Moving to the charging case, it is heavily inspired by Samsung’s Galaxy Buds and Buds+. It is oval-shaped and has a glossy finish like the earbuds. You can notice the OPPO branding up top while the notification LED lies near the opening window of the case. Likewise, the USB Type-C charging port resides at the back. The buds fit magnetically inside the charging case via the POGO pins. While the strength of their magnetism isn’t that strong compared to other costlier TWS earbuds, I don’t mind that at all. Attaching the buds in the case also charges them – as expected.
- Bluetooth 5.0 wireless connection
These earbuds support Bluetooth 5.0 connectivity. When it comes to pairing the Enco W11 with your phone, it becomes visible to Bluetooth capable smartphones, tablets, or PCs once you open the charging case; and all you gotta do is select the Enco W11 from your device’s Bluetooth settings. And after pairing it for the first time, W11 automatically recognizes the previously-paired devices for a quick connection.
OPPO says the Enco W11 has 10 meters of Bluetooth range but my review unit started losing connection with my phone when moving just 4 meters away. That may be troublesome for those who are planning to use it indoors with the connected device far from you. However, most of us will probably be putting them on our ears alongside our phone/laptop by our side so the small range isn’t a problem at all.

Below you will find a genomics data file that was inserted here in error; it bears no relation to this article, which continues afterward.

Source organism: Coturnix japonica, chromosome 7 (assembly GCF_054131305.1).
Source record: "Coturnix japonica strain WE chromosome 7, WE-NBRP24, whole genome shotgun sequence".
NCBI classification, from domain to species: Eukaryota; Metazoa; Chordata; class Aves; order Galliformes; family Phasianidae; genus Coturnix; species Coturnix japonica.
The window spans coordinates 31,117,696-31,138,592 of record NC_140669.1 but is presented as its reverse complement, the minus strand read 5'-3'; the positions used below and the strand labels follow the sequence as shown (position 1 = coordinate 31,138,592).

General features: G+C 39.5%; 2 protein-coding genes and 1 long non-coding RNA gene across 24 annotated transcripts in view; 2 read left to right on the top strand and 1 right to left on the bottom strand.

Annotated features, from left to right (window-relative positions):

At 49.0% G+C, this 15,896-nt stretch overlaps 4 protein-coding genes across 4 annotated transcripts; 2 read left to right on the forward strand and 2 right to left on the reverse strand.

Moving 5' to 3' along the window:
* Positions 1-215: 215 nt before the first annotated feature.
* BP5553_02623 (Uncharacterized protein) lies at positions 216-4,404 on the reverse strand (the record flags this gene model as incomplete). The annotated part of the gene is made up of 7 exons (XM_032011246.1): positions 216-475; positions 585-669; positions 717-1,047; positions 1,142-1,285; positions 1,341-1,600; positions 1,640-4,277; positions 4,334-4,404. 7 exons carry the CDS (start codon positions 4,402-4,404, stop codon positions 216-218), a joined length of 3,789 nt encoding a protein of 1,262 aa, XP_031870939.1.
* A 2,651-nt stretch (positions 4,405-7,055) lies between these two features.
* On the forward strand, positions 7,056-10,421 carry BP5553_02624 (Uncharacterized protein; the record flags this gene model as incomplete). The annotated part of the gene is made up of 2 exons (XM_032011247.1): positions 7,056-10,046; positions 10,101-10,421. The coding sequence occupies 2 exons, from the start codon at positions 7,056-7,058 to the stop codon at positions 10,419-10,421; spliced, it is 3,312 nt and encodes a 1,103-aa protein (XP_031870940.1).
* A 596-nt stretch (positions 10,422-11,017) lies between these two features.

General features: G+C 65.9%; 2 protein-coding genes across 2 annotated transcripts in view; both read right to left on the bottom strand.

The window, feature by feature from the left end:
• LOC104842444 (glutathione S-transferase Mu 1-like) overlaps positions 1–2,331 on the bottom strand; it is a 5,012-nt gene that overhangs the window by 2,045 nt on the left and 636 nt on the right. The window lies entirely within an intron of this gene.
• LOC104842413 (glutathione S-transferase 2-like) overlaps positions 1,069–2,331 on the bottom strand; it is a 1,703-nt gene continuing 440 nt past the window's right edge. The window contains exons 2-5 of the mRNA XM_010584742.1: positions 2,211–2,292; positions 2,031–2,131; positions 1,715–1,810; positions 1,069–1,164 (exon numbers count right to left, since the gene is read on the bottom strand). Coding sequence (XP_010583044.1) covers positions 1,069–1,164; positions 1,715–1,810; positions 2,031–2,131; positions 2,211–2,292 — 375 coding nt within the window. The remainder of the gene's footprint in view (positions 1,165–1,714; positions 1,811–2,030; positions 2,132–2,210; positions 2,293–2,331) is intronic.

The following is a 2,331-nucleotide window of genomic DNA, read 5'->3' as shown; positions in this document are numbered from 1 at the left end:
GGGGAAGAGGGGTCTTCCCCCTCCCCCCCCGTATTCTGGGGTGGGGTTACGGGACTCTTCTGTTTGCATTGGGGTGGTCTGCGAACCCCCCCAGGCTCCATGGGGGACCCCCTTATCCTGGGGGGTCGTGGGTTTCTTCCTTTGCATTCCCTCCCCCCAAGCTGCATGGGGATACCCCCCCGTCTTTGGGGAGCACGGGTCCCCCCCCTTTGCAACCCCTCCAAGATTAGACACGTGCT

- A touch-based capacitive sensor on each earbud
Getting to the controls, Enco W11 has capacitive touch control on each earbud. And they’re quite intuitive as you can control practically every audio settings using those sensors. Yet, you won’t be able to customize them to your liking and will be stuck with what OPPO has shipped by default. Here, a single tap on either earbud lets you play or pause the audio. To skip or going back to a track is done by double-tapping the right & left earbuds respectively. You can also accept or hang up calls by double-tapping the earbuds.
Furthermore, there’s also a volume control option on the Enco W11. Pressing & holding the right earbud increases the volume while lowering the audio level is fortified via the left. Lastly, triple tapping either of them summons the digital assistant like Google Assistant. See what I said about the intuitive controls? Additionally, they work almost flawlessly even with the gentlest touch so you won’t need to hit yourself in the earbuds like how you would on other TWS earphones with the AirPods-like stemmy design.